Cornish Guardian advertisements (from September 1963)
Our records show we had seven bookings during the month of September 1963. It was unusual to have a week without a booking and in many weeks we had two and occasionally three. People in a great many Cornish and Devon towns and villages in the 1960s wanted to hear live rock music being played. Mark Hodkinson (1995) in his book tracing the early years of Queen in Cornwall talks of an ‘infrastructure to support live music made by young people’ (p. 18).
Extract from our accounts book
These figures record that on 30.3.64 we supported the Swinging Blue Jeans at Truro City Hall and that before taking away the listed expenses the Group Fund stood at £27.2s. We built up a fund for a variety of reasons - to help running expenses related to the van, for paying items like the above £7.16s to the Musicians Union (campaigned in the 1960s for proper rates of pay), and for loans to band members to help buy equipment that would benefit the band generally.
Rodney Best (our manager): Rodney left the band in July 1964. He had put forward the idea of him playing saxophone which would have added to the ‘big’ sound of the Dominators but we weren’t quite ready for this instrumental addition. As a manager, Rodney made an important contribution to the development of the Dominators, not least in helping us to become an organised small business and to be more professional in our approach. He took the management of a rock band very seriously and this helped us to see ourselves as a band worth booking.
Del Spartan (Paul Blackburn)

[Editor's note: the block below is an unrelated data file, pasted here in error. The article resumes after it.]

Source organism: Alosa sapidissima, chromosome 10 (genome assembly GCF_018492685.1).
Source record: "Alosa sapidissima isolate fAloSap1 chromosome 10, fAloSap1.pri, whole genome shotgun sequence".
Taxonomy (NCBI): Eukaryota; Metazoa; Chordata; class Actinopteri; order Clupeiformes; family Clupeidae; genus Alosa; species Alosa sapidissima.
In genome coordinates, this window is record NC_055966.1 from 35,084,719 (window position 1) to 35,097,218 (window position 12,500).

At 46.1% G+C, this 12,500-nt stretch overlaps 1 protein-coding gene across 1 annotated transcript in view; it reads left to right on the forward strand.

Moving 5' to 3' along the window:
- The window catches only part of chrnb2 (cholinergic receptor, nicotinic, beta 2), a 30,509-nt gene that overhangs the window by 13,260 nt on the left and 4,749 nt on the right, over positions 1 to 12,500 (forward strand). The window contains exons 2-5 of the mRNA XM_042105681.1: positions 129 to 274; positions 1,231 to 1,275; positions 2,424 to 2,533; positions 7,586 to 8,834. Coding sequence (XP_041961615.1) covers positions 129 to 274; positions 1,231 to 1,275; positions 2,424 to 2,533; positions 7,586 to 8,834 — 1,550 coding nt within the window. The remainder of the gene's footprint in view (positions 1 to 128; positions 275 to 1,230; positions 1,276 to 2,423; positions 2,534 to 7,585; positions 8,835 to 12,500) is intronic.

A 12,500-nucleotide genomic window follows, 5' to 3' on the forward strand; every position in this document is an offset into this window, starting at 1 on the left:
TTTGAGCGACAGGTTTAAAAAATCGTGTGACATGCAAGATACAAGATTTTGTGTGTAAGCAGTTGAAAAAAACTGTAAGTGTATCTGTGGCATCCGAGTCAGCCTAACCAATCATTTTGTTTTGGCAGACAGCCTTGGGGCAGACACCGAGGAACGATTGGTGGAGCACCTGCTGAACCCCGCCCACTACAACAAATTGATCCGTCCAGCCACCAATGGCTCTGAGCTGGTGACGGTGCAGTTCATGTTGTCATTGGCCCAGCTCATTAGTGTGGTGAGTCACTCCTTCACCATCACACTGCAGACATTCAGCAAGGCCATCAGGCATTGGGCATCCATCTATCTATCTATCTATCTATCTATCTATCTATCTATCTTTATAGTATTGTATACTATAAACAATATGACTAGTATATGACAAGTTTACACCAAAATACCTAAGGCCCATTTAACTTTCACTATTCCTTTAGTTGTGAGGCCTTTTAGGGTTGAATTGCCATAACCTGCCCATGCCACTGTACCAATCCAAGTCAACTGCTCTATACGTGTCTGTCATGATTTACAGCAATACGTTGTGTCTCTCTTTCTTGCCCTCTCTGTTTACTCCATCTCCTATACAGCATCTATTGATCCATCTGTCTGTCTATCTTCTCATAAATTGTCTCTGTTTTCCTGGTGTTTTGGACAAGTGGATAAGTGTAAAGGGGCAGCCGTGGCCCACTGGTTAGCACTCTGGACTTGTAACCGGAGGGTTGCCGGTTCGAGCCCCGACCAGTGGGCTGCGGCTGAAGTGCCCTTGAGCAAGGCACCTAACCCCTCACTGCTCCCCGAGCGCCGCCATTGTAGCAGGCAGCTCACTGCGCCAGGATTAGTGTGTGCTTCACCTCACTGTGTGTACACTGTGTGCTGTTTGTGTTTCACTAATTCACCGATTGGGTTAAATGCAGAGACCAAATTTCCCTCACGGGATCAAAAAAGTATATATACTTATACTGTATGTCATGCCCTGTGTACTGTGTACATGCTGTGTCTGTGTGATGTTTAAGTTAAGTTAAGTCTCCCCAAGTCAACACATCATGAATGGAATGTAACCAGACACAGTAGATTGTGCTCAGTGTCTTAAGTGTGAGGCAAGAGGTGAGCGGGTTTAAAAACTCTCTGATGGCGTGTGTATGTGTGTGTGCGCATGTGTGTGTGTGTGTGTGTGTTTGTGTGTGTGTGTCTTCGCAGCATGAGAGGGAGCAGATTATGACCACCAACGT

Del Spartan left the Dominators, without enmity, in the Spring of 1965. Del was prone to throat infections and sometimes found singing for two or three hours quite a strain. Additionally, he wasn’t comfortable with some of the material we were seeking to play. A number of us in the Dominators had become interested playing more than just rock and roll and rock ballads. Del didn’t immediately join another band but eventually became the singer with a Mevagissey based group called, ‘The Misfits’ with John Cloke on lead guitar. They later changed their name to ‘The Cousin Jacks’ with Glen Rees on lead and Tony Langston (later The Soul Society) on keyboards. The Cousin Jacks went on to become one of St. Austell's most popular groups in the late 1970s/1980s. Those of us who knew Del as a friend and singer were deeply saddened by his untimely death at 40. Some of us had known him from his days at Mount Charles Primary School, had been train-spotters with him, had sang alongside him in the St Austell Church Choir, and had attended St Austell Grammar School with him between 1957-63. Paul had many talents. He was, for instance, clever with words and voices, and an able comedian who could keep us laughing on long van journeys as we travelled the length and breadth of Cornwall and Devon. He had a very special singing voice and a kind, sociable nature. We all lovingly remember him.
Del Spartan (Paul Blackburn) - 1946-1986
(With thanks to Graham Hicks for the above advert)
The above accounts of The Dominators could not have been put together with the detailed records that Rodney Best and Will Coon kept and kindly made available. All thanks to them for helping to keep our band stories alive. Our message to any newly formed Cornish bands visiting this web site is to keep a record of your band lives and adventures - you never know, me ansomes, who might be interested to read about you in future times.